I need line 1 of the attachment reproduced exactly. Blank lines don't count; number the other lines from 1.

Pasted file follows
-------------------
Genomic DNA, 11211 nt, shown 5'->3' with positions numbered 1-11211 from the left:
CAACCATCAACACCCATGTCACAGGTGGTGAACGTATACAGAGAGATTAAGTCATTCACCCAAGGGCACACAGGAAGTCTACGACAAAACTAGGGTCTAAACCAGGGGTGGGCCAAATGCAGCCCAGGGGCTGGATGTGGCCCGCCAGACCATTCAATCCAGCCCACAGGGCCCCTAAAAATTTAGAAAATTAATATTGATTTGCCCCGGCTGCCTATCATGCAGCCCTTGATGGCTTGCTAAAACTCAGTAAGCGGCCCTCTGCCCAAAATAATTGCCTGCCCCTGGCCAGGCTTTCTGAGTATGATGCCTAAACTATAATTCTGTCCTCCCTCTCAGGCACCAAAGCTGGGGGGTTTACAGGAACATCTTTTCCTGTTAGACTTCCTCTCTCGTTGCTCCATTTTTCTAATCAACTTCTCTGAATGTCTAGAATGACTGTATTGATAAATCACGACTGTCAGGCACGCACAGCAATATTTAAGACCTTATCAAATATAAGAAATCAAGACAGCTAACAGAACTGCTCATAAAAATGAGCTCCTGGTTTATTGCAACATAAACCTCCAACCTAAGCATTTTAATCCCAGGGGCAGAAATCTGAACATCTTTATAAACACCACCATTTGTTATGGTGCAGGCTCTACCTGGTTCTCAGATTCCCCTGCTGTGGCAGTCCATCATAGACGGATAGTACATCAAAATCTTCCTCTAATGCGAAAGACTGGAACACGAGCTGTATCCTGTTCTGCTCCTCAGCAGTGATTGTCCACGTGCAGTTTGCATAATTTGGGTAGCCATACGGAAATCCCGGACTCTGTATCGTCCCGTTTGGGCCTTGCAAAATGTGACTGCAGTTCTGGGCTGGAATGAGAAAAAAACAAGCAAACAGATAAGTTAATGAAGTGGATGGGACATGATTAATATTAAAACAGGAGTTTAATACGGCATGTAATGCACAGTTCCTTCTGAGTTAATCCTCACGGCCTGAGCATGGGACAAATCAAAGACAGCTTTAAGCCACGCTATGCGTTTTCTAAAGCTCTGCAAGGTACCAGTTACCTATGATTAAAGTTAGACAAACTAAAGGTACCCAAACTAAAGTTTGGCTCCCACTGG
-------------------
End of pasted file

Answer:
Genomic DNA, 11211 nt, shown 5'->3' with positions numbered 1-11211 from the left: